Blog 2 – September 2022
Technology Transfer – Regulations & Guidelines
There are few if any “rules and regulations” issued by regulatory agencies such as the FDA or EMA. There are probably several reasons for this, but high on the list must be:
- Technology Transfer is so varied that no set of rules or regulations could hope to cover all the combinations of processes, analytics and facilities.
- In the main Regulatory agencies tend to state what activities – such as equipment cleaning – need to be regulated and what standards these activities need to achieve, but they want to don’t regulate HOW these standards should be achieved.
- In order to achieve regulatory harmonisation, the agencies are instead increasingly adopting the regulatory guidelines introduced by the ICH (International Council for Harmonisation of Technical Requirements for Registration of Pharmaceuticals for Human Use).
ICH guideline Q12 on technical and regulatory considerations for pharmaceutical product lifecycle management – Annexes
Released for consultation. Discusses changes (with examples) to parameter classification (e.g. CPP, KPP) with enhanced process knowledge. I will cover this further when I cover CQA, CPP parameters.
ICH guideline Q10 on pharmaceutical quality system
This document describes a model and components of an effective quality management system for the pharmaceutical industry. It includes technology transfer activities as are part of knowledge management. It confirms that tech transfer is part of process performance, product quality monitoring system and change control system throughout the product lifecycle.
This describes tech transfer in terms of product and quality management, but this could be misleading as it places tech transfer between development and commercial and as we know transfer of commercial scale activities involves a great amount of tech transfer activity. It is concerned with quality and knowledge transfer not the practice of tech transfer.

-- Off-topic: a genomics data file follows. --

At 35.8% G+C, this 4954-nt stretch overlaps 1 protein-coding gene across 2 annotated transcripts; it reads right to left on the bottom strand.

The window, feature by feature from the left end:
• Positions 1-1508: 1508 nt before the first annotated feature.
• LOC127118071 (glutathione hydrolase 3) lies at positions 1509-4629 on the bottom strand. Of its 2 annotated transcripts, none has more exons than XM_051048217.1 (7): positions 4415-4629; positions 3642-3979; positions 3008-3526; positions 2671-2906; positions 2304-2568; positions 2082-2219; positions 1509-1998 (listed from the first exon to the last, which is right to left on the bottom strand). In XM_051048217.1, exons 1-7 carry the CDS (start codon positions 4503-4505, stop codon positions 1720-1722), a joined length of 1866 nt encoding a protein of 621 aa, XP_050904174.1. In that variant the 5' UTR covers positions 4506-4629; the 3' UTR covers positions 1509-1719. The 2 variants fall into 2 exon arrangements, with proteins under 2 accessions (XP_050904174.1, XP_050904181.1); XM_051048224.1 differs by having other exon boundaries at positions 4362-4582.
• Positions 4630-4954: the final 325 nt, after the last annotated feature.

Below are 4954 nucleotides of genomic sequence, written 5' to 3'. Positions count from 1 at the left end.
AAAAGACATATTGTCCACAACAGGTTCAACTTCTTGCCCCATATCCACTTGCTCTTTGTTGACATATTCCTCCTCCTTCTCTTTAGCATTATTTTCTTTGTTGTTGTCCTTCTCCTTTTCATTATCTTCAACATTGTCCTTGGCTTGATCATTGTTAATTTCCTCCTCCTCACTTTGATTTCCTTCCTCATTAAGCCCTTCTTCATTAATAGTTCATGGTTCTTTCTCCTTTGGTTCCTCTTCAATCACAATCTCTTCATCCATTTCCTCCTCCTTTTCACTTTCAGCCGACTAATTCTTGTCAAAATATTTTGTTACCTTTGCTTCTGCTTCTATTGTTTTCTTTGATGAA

World Health Organization (WHO) Technical Report Series, No. 961, 2011 Annex 7 WHO guidelines on transfer of technology in pharmaceutical manufacturing
States that transfer of technology requires a documented, planned approach using trained and knowledgeable personnel working within a quality system, with documentation of data covering all aspects of development, production, and quality control.
It provides “guiding principles on transfer of technology [which] are intended to serve as a framework which can be applied in a flexible manner rather than as strict rigid guidance and concentrates on the organisational and documentation “recommendations” which would be required.
From my point of view – a good starting point and checklist but doesn’t really help with timeline of process flow.
This guideline is current being updated and is available as a draft document on the internet:
ISPE Technology Transfer Guide (third edition published December 2018)
The ISPE Technology Transfer Guide describes itself as being designed to provide a standardised process and recommends a minimum base of documentation in support of the transfer request, and to describe the appropriate information that needs to be compiled to support the transfer of the information and provide regulatory filing documents. It this it does what it says – concentrating on the documentation required but perhaps not showing how this interacts with the workflow of tech transfer.
It does however devote a significant amount of space to analytical technology transfer which is missing from most other guidance documents. In addition to this it covers API’s and a variety of different dosage forms but admits it doesn’t cover biologics which these days could be seen as a major omission.
PDA Technical Report 65 Technology Transfer (PDA, 2014)
Provides an overview of the technology transfer process. It “walks through” technology transfer process and while not providing a “roadmap” it does step through the main steps and describes the activities and responsibilities of each of the different functions clearly showing how each function interacts with each other as the technology process progresses. Indeed its stated purpose is to provide a “reference Guide to the Technology Transfer Activities and Deliverables” which it does well.
Guidance for individual laboratories for transfer of quality control methods validated in collaborative trials with a view to implementing 3Rs (Replacement, Reduction and Refinement).
You may also consider:
1. Eudralex Volume 4 Chapter 7 Outsourced Activities (EudraLex Volume 4 Chapter 7, 2009)
2. Food and Drug Administration. 2011. “Guidance for Industry Process Validation: General Principles and Practices.”
3. EMA/CHMP/CVMP/QWP/BWP/70278/2012. 2014. “Guideline on Process Validation for Finished Products—Information and Data to Be Provided in Regulatory Submissions.”
4. ICH Q8R2
5. ICH Q9
6. ISPE PQLI guidelines